Fire-Escape, a contrivance for the purpose of rescuing persons in imminent danger from fire.

In the Annual Register for 1775, an account is given of a machine for saving persons and effects from the flames. It consists, 1. Of a pole of fir, which may be of any convenient length, being about five inches in diameter at the bottom, and at the top or smallest end, about three inches. At the distance of three feet from the top, is a mortice through the pole, to which a pulley is fixed, that is nearly of the Same diameter as that part of the pole. 2. A rope about three-fourths of an inch in diameter, and twice the length of the pole, at one end of which is a spring-hook, to pass through the handle of the basket, when used ; it is put through the mortice over the pulley, and drawn tight on each side, nearly to the bottom of the pole, where it is secured till wanted. 3. A basket, which ought to be of strong wicker-work, three and a half "feet long, two and a half feet wide, rounded off at the corners ; and four feet deep, rounding every way at the bottom. To the top of the basket is fixed a strong iron curve, or handle, with an eye or ring in the middle: a small cord about the length of the pole, is likewise fastened to one side of the basket, near the top. - These being the principal parts, there are also several straps, etc. for securing the poles from sliding; of which the reader will find a minute account in the volume before quoted. This contrivance can be raised, and two or more persons may be taken out of the upper windows of a house, and let down safely in the street, within the space of thirty-Jive seconds, or in little more than half a minute.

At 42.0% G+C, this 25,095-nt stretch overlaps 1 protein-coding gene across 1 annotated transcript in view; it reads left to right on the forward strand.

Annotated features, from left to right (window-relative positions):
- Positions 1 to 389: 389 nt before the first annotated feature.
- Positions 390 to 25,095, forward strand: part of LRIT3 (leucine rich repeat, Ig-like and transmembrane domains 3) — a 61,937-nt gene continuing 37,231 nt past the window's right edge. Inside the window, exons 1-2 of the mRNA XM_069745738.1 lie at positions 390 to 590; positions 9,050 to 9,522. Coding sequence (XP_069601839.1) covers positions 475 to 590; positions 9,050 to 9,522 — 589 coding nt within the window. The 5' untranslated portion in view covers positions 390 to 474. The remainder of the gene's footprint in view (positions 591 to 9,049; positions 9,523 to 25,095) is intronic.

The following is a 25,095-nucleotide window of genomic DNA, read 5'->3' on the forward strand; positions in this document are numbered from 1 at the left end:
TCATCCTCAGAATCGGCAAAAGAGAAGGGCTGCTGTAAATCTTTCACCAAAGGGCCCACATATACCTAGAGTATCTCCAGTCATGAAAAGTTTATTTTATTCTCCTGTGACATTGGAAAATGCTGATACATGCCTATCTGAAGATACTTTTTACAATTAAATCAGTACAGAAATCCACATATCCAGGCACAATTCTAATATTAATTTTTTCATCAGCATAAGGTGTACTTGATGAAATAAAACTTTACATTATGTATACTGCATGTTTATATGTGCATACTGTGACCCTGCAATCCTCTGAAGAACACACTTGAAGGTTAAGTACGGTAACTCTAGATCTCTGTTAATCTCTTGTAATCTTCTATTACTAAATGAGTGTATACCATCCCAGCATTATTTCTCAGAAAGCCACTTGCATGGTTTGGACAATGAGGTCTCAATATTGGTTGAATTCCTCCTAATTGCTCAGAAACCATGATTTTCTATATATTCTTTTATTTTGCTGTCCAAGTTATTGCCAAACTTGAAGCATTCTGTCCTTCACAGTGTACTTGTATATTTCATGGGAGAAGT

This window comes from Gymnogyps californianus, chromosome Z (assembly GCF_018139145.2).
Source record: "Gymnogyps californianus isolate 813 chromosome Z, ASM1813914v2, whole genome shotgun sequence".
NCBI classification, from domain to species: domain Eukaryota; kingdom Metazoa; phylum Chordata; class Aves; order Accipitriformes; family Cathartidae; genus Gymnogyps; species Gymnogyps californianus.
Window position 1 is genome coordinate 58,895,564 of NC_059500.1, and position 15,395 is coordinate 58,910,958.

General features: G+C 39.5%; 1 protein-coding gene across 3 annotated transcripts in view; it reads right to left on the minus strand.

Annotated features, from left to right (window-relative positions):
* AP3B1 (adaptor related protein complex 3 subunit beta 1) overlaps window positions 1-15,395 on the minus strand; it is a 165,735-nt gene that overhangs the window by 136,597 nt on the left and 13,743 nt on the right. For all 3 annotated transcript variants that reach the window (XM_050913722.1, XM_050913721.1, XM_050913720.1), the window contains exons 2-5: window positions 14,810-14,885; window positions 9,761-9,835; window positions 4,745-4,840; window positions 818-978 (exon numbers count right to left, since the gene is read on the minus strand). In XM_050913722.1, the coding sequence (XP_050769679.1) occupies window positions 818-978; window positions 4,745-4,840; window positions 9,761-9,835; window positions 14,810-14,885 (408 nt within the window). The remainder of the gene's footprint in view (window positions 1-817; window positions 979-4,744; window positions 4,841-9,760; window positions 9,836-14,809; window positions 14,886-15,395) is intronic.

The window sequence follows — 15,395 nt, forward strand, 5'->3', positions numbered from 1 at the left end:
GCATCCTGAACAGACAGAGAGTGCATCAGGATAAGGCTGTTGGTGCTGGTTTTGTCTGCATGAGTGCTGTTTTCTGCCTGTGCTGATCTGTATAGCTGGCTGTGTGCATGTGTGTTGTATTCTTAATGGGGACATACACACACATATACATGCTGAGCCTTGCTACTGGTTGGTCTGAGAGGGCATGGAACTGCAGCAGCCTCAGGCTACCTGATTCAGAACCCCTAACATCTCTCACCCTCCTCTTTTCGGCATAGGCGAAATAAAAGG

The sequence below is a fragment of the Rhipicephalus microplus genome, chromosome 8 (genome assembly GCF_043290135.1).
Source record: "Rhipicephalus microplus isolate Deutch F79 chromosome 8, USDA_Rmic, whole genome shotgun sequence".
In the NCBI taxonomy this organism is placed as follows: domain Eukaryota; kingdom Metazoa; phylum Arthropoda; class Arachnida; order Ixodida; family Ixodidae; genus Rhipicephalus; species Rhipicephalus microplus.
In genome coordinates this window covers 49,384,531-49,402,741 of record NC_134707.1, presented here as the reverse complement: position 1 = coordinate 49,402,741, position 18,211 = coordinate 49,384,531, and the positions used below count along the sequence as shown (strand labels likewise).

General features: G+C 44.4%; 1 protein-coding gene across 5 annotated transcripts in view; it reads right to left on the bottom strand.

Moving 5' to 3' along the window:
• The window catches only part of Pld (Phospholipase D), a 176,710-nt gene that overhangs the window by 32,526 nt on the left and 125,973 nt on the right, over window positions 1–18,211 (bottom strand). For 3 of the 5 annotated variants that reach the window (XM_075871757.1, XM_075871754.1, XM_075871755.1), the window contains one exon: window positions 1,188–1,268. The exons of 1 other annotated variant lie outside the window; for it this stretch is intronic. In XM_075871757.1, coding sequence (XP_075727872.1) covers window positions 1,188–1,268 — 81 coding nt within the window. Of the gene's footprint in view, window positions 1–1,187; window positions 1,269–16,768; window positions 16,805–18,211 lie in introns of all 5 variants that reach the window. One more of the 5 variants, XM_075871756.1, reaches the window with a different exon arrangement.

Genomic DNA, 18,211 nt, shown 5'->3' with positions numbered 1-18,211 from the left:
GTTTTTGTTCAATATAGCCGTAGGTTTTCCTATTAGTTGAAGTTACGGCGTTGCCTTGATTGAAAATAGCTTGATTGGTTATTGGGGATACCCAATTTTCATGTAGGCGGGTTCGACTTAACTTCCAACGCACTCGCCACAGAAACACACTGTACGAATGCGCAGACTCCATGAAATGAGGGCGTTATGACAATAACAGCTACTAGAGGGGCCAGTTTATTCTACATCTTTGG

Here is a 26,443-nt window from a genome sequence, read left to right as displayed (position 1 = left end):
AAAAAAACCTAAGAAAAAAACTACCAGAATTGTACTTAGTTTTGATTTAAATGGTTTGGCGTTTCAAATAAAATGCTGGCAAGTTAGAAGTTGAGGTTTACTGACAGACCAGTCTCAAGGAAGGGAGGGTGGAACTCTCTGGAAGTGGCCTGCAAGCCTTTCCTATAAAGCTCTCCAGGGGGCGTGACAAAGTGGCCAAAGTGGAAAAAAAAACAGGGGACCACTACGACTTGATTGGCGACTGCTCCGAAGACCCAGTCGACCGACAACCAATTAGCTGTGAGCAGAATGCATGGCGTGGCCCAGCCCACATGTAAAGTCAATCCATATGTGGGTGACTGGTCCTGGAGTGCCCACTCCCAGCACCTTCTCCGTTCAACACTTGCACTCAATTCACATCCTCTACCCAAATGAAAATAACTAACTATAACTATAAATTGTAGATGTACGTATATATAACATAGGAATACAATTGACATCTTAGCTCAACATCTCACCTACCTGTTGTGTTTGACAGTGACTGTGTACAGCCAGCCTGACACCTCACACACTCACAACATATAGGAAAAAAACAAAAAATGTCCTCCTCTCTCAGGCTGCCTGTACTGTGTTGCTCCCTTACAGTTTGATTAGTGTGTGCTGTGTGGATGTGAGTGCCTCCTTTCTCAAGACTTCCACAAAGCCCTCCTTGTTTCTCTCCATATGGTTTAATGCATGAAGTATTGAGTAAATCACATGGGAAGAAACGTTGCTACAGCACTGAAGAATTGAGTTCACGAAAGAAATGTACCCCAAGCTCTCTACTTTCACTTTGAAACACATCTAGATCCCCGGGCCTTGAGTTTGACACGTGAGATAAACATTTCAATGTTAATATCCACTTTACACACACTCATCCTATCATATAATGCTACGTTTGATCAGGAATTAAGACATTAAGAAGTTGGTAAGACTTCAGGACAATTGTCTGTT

A machine for this purpose has lately been invented by the Rev. Dr. Nicholas Collin, of Philadelphia, the following description of which we have abridged from the 4 th vol. of the Transactions of the American Philosophical Society.— A strong wooden case is erected near the end of a rectangular stage of solid planks, mounted on four wheels (with locks to secure the latter when the machine is employed), for the reception of an upright round shaft. This shaft is moveable in the case, by means of two ropes fastened to its foot ; which, after passing over two puliies or sheaves in the top of the case (one being on each side), are fastened to two windlasses, by winding or unwinding which, the round shaft is raised or lowered. On the top of this upright moveable shaft, is an iron fork with a transverse pin, on which rolls a fever with unequal arms. The longest arm is directed towards the fore-end of the stage, which it ought not to exceed in length, un-less the hinder-end be proportion-ably loaded. The shortest arm is lowered or raised by a rope fastened to its extremity, which reaches to the posterior end of the stage, and may be pulled either by men or by a windlass: or, a compound pulley may be substituted for the rope. To the fore-end of the longest arm of the lever, a basket is suspended, by three iron rods, for the reception of persons or goods in danger, and which, by loosening the hinder rope, is thus lowered. As; however, in great elevations, the basket cannot reach the ground, a rope is fastened to it, by which persons or goods may descend. - Dr. Collin mentions a larger and a smaller kind of this machine, by the former of which twelve persons may be let down, and by the latter four. As he has not specified any dimensions, we suppose that they are to be proportioned to the height, at which houses and other buildings are in general erected, and to the number Of persons the machine is intended to rescue. - We cannot, on this occasion, omit to point out the great utility of those fringed ropes which should be fastened to the foot of a bedstead, and extend to a sufficient length, to descend by them, in case of fire, through a window : they are sold by several rope-manufacturers in town, generally at two shillings per yard.